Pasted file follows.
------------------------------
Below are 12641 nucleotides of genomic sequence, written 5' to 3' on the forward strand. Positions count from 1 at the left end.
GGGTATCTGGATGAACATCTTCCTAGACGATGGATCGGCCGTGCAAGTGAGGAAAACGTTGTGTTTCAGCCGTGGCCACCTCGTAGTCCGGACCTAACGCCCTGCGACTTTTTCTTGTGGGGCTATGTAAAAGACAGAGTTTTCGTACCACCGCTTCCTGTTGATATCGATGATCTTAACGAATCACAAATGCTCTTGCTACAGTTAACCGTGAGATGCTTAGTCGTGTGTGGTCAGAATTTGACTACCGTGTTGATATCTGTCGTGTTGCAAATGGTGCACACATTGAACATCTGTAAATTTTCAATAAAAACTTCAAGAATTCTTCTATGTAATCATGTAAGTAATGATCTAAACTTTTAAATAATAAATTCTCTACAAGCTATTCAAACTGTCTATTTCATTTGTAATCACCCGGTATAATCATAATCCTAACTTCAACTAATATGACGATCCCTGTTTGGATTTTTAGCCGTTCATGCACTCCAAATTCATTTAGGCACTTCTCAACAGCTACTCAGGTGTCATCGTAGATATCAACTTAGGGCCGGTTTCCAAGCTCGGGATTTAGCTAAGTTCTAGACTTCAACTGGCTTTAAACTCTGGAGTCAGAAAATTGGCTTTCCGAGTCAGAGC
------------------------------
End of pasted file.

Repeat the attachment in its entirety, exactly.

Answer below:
Below are 12641 nucleotides of genomic sequence, written 5' to 3' on the forward strand. Positions count from 1 at the left end.
GGGTATCTGGATGAACATCTTCCTAGACGATGGATCGGCCGTGCAAGTGAGGAAAACGTTGTGTTTCAGCCGTGGCCACCTCGTAGTCCGGACCTAACGCCCTGCGACTTTTTCTTGTGGGGCTATGTAAAAGACAGAGTTTTCGTACCACCGCTTCCTGTTGATATCGATGATCTTAACGAATCACAAATGCTCTTGCTACAGTTAACCGTGAGATGCTTAGTCGTGTGTGGTCAGAATTTGACTACCGTGTTGATATCTGTCGTGTTGCAAATGGTGCACACATTGAACATCTGTAAATTTTCAATAAAAACTTCAAGAATTCTTCTATGTAATCATGTAAGTAATGATCTAAACTTTTAAATAATAAATTCTCTACAAGCTATTCAAACTGTCTATTTCATTTGTAATCACCCGGTATAATCATAATCCTAACTTCAACTAATATGACGATCCCTGTTTGGATTTTTAGCCGTTCATGCACTCCAAATTCATTTAGGCACTTCTCAACAGCTACTCAGGTGTCATCGTAGATATCAACTTAGGGCCGGTTTCCAAGCTCGGGATTTAGCTAAGTTCTAGACTTCAACTGGCTTTAAACTCTGGAGTCAGAAAATTGGCTTTCCGAGTCAGAGC